Genes specify organism phenotypic design and are a specific data structure within the overall genomic data structure mentioned above. The evolution of progressively more complex organisms has required the evolution of progressively more genes. The evolution of a new gene having a different function is, for many reasons, a particularly difficult step in the evolution process. Indeed, genetics discoveries show that similar related organisms (e.g. mammals) have virtually the same genes. Their phenotypic differences are the result of relatively minor differences within the genes. Therefore: “Genes live longer than species” and represent a long-term process even relative to species life times. This is the basis of the gene-oriented alternative evolutionary mechanics theories.
ISSUE: Universality of Evolution Process
Darwin and traditional evolutionary mechanics theory assumed that the evolution process is the same for all species. All species presumably were subject to mutational change and also to natural selection. However, genetics discoveries disclosed gross differences in inheritance mechanisms that clearly affect propagation of mutational changes. Simple organisms (e.g. bacteria) only possess one (haploid) set of genetic data while most complex organisms possess two (diploid) sets of genetic data. In the latter case, phenotypic design is determined by the combined effect of both sets of genetic data. Further, early genetics discoveries revealed that in many cases one state (allele) of a mutational difference dominated the design such that the opposite allele would have essentially no phenotypic effect unless both sets of genetic data contained the same recessive allele. Propagation of mutational changes is therefore very different in diploid organisms because an adverse mutational change that was recessive could propagate more readily than in the haploid case while a beneficial but recessive mutational change would propagate less well than in the haploid case. Further analysis disclosed many other differences that plausibly affect propagation (e.g. X or Y linking, mitochondrial DNA, etc.) Obvious questions result:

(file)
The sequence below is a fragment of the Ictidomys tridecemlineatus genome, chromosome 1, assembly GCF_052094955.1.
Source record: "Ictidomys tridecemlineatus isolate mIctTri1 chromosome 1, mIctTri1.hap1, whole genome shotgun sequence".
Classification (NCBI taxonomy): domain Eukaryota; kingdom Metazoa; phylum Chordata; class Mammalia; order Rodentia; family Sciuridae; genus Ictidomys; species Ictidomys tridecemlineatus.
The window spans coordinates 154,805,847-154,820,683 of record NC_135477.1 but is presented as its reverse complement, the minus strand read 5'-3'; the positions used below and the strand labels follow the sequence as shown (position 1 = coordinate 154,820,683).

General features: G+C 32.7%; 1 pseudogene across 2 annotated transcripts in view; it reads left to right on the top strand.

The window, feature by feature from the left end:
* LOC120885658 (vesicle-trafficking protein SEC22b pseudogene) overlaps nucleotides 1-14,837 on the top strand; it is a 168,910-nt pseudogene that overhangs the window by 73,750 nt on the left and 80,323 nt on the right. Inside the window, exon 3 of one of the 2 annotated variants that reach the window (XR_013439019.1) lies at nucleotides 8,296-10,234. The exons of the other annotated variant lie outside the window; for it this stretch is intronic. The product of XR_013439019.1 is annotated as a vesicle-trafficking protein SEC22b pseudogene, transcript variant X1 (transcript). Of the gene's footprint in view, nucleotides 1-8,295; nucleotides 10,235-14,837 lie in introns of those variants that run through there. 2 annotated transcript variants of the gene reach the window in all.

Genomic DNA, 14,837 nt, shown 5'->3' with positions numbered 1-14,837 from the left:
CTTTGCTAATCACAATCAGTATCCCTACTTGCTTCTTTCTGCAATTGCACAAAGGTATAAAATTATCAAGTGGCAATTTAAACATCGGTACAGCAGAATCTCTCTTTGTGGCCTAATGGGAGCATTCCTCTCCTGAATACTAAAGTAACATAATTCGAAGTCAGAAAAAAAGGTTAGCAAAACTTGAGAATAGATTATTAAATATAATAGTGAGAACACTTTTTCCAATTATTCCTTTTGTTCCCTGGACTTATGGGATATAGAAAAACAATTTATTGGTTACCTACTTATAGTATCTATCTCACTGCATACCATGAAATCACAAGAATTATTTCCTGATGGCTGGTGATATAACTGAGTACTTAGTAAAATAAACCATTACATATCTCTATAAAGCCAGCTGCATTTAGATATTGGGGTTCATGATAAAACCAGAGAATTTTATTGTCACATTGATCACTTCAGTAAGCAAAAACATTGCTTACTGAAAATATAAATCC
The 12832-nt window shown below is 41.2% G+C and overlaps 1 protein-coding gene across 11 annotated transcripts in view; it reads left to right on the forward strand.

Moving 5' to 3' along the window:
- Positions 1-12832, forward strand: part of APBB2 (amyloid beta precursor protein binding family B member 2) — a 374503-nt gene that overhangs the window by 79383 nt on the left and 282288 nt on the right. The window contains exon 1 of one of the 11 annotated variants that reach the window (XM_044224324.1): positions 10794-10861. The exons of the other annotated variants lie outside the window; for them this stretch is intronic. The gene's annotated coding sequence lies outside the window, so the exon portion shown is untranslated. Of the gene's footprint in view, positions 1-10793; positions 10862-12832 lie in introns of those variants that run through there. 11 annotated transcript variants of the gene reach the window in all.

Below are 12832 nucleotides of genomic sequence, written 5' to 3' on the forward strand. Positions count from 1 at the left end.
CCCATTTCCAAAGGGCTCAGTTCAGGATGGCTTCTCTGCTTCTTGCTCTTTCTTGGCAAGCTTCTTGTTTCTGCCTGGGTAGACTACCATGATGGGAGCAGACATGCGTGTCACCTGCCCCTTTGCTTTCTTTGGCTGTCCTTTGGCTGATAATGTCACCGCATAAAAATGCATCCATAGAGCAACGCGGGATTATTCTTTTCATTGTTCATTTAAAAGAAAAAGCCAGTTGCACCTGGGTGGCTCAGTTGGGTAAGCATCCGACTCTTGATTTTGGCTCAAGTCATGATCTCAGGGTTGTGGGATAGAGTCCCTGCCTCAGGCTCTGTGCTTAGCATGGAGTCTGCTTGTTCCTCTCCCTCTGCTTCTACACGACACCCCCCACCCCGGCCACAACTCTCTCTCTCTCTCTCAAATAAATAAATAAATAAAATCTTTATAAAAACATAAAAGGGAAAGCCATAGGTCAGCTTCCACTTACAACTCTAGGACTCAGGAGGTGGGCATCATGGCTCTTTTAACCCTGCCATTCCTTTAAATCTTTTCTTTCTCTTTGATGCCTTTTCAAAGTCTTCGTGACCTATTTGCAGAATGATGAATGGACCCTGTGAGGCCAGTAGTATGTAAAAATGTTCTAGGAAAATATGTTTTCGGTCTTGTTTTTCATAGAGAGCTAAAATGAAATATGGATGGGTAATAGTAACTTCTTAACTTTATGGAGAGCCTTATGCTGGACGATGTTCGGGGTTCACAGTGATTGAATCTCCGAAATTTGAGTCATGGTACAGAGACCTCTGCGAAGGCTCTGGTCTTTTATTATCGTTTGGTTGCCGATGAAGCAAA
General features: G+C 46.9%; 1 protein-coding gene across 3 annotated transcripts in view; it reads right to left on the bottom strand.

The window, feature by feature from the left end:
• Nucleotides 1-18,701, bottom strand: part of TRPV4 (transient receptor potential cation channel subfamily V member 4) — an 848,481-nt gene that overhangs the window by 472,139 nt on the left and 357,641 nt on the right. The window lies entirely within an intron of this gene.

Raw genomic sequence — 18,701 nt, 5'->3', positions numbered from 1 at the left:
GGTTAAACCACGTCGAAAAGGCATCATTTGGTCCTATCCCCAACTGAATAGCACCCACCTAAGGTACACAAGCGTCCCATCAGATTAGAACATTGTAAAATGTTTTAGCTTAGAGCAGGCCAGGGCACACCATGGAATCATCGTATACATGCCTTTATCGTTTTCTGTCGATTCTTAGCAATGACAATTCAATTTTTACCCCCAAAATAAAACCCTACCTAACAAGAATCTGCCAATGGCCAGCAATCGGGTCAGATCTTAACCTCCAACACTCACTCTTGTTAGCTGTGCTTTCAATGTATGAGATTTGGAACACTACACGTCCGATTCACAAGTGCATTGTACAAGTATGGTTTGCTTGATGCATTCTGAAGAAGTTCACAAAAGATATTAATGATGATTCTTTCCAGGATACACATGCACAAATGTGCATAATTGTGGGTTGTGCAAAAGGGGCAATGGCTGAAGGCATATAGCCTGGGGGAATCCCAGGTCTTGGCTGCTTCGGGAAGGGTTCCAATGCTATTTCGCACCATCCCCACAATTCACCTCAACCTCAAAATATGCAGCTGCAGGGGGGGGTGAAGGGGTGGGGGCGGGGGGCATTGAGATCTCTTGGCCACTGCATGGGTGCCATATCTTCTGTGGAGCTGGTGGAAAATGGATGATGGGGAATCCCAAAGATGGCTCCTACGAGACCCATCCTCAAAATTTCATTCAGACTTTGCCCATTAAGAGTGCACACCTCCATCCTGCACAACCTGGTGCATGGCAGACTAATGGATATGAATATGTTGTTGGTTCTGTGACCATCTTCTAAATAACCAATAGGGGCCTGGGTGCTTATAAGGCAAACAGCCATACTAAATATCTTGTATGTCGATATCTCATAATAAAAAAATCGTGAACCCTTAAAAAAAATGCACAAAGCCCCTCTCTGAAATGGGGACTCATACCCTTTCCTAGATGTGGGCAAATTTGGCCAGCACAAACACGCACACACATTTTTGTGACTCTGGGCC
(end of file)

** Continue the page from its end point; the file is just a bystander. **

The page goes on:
- If the evolution process is different in different organisms potentially enormous complexity results. Data acquired from study of bacteria is not necessarily applicable to complex organisms, etc. Perhaps mammals evolve in a different manner than plants? Are there many factors that influence the evolution process? Which species possess them? To what extent?
- From a traditional mechanics standpoint, the diploid inheritance mechanism appears to be a step backward. Propagation of beneficial changes is inhibited while propagation of adverse changes is encouraged. Why would a backward step evolve and be retained?